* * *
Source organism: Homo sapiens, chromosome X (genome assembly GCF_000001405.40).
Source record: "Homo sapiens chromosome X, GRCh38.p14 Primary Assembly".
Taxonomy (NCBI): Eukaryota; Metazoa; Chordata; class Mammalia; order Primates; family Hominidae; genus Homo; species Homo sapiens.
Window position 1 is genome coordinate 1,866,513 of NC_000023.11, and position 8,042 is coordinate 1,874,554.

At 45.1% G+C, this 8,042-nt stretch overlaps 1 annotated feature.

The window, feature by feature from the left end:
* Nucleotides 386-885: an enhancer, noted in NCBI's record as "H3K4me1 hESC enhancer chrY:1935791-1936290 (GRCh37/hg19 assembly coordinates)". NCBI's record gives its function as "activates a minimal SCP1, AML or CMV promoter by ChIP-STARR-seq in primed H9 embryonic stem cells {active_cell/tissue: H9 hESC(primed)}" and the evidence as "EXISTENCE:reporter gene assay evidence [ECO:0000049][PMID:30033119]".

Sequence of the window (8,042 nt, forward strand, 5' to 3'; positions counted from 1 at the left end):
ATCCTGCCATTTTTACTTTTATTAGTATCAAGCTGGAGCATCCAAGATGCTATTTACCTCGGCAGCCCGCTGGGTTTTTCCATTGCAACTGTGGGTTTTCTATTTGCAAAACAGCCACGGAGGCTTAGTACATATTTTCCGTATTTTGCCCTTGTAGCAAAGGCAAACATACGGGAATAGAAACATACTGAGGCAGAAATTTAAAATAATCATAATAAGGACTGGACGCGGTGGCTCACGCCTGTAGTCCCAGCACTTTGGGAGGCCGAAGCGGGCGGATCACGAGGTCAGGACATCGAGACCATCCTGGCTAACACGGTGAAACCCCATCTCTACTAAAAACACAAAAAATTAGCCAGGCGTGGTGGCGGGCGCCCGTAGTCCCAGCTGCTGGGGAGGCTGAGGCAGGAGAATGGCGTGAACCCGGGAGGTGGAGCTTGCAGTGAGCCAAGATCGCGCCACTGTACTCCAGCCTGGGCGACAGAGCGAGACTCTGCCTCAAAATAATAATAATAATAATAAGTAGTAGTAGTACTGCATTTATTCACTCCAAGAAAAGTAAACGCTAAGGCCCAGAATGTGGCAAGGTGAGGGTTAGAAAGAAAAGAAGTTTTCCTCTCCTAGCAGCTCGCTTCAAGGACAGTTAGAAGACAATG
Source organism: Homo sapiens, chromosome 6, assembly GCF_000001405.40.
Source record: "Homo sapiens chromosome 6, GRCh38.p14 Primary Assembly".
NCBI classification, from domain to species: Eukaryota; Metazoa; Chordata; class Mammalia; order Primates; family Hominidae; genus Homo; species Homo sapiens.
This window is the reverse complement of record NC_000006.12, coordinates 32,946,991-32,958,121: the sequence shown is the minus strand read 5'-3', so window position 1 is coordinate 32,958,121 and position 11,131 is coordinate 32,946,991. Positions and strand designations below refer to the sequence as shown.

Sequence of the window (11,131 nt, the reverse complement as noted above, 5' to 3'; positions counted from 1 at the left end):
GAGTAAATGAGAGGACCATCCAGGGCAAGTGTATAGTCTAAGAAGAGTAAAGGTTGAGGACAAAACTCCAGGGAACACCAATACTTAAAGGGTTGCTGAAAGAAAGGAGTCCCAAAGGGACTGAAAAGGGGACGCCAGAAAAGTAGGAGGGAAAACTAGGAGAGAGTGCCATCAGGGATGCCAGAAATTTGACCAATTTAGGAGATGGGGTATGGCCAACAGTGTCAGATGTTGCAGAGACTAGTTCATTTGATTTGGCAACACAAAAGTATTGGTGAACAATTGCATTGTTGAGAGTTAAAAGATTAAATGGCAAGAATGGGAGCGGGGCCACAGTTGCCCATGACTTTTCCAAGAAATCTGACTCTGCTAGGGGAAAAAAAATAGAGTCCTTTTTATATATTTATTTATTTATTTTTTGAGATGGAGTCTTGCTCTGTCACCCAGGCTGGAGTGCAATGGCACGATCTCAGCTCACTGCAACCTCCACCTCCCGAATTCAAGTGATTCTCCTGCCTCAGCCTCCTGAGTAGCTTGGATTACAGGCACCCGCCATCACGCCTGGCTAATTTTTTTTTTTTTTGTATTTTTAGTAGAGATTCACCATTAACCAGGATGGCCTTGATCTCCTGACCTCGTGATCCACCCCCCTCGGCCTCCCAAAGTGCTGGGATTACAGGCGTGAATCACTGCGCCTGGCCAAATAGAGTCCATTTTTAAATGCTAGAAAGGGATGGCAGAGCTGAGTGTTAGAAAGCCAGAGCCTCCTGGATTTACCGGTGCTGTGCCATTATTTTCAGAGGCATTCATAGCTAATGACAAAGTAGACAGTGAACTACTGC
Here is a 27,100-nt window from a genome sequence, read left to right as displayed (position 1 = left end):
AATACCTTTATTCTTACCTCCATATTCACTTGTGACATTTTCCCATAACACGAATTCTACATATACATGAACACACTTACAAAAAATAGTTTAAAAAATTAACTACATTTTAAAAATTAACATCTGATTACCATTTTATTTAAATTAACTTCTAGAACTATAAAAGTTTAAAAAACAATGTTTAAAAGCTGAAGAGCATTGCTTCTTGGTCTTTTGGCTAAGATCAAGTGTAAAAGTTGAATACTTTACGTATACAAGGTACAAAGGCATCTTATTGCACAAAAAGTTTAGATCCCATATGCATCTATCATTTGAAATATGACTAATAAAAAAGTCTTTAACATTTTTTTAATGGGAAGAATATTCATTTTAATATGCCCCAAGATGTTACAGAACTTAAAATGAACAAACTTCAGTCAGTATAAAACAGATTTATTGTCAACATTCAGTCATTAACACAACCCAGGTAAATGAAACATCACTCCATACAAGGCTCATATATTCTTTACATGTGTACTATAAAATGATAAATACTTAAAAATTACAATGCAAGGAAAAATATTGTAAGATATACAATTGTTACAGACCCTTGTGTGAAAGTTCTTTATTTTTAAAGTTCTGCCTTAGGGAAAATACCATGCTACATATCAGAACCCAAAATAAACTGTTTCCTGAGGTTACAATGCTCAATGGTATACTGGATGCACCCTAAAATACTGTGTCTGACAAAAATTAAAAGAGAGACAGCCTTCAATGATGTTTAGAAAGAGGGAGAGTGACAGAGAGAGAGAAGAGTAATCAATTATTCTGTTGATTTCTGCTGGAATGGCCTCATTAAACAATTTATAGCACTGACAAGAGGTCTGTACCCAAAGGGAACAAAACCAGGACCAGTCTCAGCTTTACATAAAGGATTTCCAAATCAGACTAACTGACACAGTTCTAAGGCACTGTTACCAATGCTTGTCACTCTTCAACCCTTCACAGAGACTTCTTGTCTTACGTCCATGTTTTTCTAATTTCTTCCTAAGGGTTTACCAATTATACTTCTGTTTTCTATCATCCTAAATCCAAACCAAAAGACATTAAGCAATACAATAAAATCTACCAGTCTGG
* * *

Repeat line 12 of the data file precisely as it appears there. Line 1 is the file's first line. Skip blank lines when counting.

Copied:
NCBI classification, from domain to species: Eukaryota; Metazoa; Chordata; class Mammalia; order Primates; family Hominidae; genus Homo; species Homo sapiens.